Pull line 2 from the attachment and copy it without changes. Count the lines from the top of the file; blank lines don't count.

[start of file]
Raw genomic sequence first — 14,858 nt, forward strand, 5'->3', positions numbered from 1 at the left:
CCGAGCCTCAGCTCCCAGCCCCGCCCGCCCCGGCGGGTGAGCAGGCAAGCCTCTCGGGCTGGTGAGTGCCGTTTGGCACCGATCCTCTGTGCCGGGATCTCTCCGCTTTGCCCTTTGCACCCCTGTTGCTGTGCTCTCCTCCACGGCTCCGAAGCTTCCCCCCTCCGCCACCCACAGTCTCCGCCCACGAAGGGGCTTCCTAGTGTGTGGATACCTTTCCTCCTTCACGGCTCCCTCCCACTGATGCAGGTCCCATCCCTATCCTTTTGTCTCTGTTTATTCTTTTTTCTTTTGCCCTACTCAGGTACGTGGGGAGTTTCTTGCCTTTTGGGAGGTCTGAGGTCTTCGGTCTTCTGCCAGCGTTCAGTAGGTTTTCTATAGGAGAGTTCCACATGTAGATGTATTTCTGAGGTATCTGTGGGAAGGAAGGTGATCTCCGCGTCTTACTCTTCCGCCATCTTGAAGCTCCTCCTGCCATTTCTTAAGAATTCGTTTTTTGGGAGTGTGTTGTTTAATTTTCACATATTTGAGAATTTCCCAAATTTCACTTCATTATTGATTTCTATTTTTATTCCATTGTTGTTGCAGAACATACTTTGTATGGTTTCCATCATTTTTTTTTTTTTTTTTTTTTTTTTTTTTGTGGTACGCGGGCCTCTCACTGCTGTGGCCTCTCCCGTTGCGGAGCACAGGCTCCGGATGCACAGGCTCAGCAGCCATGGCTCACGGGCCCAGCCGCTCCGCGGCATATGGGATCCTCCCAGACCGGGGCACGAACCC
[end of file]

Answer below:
CCGAGCCTCAGCTCCCAGCCCCGCCCGCCCCGGCGGGTGAGCAGGCAAGCCTCTCGGGCTGGTGAGTGCCGTTTGGCACCGATCCTCTGTGCCGGGATCTCTCCGCTTTGCCCTTTGCACCCCTGTTGCTGTGCTCTCCTCCACGGCTCCGAAGCTTCCCCCCTCCGCCACCCACAGTCTCCGCCCACGAAGGGGCTTCCTAGTGTGTGGATACCTTTCCTCCTTCACGGCTCCCTCCCACTGATGCAGGTCCCATCCCTATCCTTTTGTCTCTGTTTATTCTTTTTTCTTTTGCCCTACTCAGGTACGTGGGGAGTTTCTTGCCTTTTGGGAGGTCTGAGGTCTTCGGTCTTCTGCCAGCGTTCAGTAGGTTTTCTATAGGAGAGTTCCACATGTAGATGTATTTCTGAGGTATCTGTGGGAAGGAAGGTGATCTCCGCGTCTTACTCTTCCGCCATCTTGAAGCTCCTCCTGCCATTTCTTAAGAATTCGTTTTTTGGGAGTGTGTTGTTTAATTTTCACATATTTGAGAATTTCCCAAATTTCACTTCATTATTGATTTCTATTTTTATTCCATTGTTGTTGCAGAACATACTTTGTATGGTTTCCATCATTTTTTTTTTTTTTTTTTTTTTTTTTTTTGTGGTACGCGGGCCTCTCACTGCTGTGGCCTCTCCCGTTGCGGAGCACAGGCTCCGGATGCACAGGCTCAGCAGCCATGGCTCACGGGCCCAGCCGCTCCGCGGCATATGGGATCCTCCCAGACCGGGGCACGAACCC